My recent interest in Leibniz has been influenced by a question concerning Wittgenstein’s Tractatus Logico-Philosophicus. This might sound odd. I promise it isn’t. You see, Leibniz had this crazy idea about language. He noted around 1677 that there was a relationship between things and the signs (words) we use to name them which is very peculiar. When words are used in the language with each other they admit of a connection between each other that is formally like the connections between the things they describe. He calls this connection the ‘foundation of truth.’
Since one sentence is certainly not going to do this relationship justice, I will attempt to give an example: You notice that every Monday morning the trash is picked up on your street unless you have been otherwise notified of a change to this routine. You tell your friend during conversation that “When Monday morning rolls around the trash gets picked up on our street.” Later on, you have a similar conversation and you say “On the second day of the week the rubbish is taken up on our road.”
Note that both sentences say the same thing, they use different common words. In fact, the words which align themselves with objects in the statements can be arbitrary. Any number of contexts could allow for any number of signs (words), but in all cases the sentences have the same form: If Monday morning, then trash pickup. If (x), then (y).
The easiest place to see the phenomenon is in algebra. The value of the variable in 2x = 4 is always going to be 2 regardless of what variable sign we put in the formula. y = 2 in 2y = 4. (In fact, we can substitute other signs for any of the parts of the statement as long as they indicate the same things. x = II in IIx = IV.)
Leibniz puts it all this way:
“Although truths necessarily presuppose some characters and even sometimes have characters as objects –as when we demonstrate the rule for casting out nines– truth is not based on what is arbitrary in characters but on what is permanent in them: namely, the relationship which marks among themselves have to things.”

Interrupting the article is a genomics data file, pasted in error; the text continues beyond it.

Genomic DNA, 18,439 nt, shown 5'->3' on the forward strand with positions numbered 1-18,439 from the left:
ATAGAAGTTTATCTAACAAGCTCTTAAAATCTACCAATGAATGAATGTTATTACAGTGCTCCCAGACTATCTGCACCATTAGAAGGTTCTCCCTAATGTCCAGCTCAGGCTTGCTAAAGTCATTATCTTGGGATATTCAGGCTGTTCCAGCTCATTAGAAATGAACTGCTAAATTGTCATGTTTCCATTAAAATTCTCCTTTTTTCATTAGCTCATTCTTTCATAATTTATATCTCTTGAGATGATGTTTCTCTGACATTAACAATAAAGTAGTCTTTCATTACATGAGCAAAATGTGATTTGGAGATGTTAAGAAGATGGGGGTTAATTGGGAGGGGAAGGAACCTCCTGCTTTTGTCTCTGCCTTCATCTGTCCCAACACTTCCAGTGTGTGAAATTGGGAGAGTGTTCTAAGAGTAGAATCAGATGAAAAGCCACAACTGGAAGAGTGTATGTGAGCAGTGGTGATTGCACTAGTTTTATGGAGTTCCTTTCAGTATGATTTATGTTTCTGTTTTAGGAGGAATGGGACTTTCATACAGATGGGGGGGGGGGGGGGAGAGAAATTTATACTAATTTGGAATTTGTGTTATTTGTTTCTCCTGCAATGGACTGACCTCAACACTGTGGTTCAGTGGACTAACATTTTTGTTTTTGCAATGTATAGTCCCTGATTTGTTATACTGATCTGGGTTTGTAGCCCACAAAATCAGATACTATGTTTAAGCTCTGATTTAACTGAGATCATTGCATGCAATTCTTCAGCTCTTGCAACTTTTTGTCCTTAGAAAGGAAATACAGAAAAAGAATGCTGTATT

What is so interesting about Leibniz’s discovery is that the very next move he makes after this is the one beginning in the last post on this blog. If we could find clear and fully expressive (exact) signs to use for every single thing there is, then we could do with the world and its truths what we do with mathematics. Thus, Leibniz started on a path towards an ‘ideal’ language. In his terms, he was attempting a Characteristica Universalis.
Now, there are two parts to any good Characteristica Universalis. There are all the fancy ideal signs, and there is a Calculus Ratiocinator which sets the logical rules for their use. Think of the Calculus as a form of symbolic logic, more specifically, think of it as an Algebraic system of logic. So, the language is logical, and its signs are as ‘metaphysically fundamental’ and as infinite as number. Let that suffice for now as a reading of Gottfried.
In 1882 Gottlob Frege mentioned that the logic in his Begriffsschrift was something he called a Lingua Characterica, not a Calculus Ratiocinator. Part of the interest in Leibniz is, then, what he can say to us about the nature of Frege’s logic, and by way of Frege what he can tell us about Wittgenstein.
I’ll attack all this from another route soon. I might even mention what that question about the Tractatus is…